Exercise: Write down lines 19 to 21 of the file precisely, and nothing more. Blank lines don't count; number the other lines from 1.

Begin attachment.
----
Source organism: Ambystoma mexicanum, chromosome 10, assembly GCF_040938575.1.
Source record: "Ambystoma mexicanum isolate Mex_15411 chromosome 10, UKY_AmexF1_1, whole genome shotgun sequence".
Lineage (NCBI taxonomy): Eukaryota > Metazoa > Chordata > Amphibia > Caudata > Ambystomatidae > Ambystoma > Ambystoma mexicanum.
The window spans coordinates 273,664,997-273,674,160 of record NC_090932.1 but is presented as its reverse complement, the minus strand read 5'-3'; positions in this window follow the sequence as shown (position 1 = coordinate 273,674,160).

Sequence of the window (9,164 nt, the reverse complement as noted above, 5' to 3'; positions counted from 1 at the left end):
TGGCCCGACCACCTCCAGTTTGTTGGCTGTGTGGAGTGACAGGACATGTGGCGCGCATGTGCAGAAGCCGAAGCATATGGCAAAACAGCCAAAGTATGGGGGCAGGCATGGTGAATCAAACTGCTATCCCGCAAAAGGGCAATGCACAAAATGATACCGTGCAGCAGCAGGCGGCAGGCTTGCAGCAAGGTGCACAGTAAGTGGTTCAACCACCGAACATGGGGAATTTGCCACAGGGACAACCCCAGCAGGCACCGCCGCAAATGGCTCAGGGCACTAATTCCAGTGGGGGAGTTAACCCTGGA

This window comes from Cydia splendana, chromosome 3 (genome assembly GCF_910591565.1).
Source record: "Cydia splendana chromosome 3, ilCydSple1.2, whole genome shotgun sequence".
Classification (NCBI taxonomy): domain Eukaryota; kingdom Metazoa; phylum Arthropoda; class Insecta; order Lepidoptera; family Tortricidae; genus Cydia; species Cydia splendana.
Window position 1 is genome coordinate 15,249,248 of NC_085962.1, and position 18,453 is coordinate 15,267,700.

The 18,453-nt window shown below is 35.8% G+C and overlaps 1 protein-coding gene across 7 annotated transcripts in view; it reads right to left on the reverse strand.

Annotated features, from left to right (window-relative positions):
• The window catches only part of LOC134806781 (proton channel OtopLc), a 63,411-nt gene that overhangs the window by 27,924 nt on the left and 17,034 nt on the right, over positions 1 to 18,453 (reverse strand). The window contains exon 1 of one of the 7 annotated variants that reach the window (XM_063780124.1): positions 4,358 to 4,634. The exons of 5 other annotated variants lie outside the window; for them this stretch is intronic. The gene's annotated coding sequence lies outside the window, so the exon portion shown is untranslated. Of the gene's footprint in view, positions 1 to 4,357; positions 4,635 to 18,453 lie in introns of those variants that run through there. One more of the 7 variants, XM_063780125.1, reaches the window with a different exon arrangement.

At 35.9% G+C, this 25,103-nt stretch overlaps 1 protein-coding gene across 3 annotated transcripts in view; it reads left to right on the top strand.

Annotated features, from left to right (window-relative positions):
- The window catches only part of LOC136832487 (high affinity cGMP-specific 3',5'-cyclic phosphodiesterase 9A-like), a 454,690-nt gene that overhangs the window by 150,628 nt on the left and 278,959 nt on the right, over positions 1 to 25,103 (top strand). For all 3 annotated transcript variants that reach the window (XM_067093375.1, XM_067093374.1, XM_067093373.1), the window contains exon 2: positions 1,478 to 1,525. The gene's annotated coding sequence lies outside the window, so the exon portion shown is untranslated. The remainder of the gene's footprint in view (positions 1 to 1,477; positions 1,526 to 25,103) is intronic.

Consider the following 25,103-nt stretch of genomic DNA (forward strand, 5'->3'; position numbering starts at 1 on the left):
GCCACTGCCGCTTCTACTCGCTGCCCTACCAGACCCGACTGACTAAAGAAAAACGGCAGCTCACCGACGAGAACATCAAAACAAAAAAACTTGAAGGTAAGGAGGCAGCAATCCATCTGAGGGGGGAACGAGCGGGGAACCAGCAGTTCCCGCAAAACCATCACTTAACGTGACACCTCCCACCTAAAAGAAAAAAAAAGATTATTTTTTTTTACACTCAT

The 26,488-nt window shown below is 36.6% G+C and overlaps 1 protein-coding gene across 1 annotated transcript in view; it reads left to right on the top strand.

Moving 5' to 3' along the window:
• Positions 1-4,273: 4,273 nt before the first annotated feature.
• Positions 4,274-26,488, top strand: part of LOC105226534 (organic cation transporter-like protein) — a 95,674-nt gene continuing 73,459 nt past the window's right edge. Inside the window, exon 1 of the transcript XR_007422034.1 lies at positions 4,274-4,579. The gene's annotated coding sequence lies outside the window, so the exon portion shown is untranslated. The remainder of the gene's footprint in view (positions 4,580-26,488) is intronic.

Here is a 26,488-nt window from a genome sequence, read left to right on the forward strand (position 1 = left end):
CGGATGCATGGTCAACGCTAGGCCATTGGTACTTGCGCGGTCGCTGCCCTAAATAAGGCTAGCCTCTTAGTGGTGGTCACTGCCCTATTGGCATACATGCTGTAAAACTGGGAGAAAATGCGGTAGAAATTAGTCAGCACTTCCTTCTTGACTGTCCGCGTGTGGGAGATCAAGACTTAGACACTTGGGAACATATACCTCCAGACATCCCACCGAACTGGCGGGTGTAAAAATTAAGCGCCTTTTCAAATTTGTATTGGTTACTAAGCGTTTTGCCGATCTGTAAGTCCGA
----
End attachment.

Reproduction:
The 26,488-nt window shown below is 36.6% G+C and overlaps 1 protein-coding gene across 1 annotated transcript in view; it reads left to right on the top strand.

Moving 5' to 3' along the window:
• Positions 1-4,273: 4,273 nt before the first annotated feature.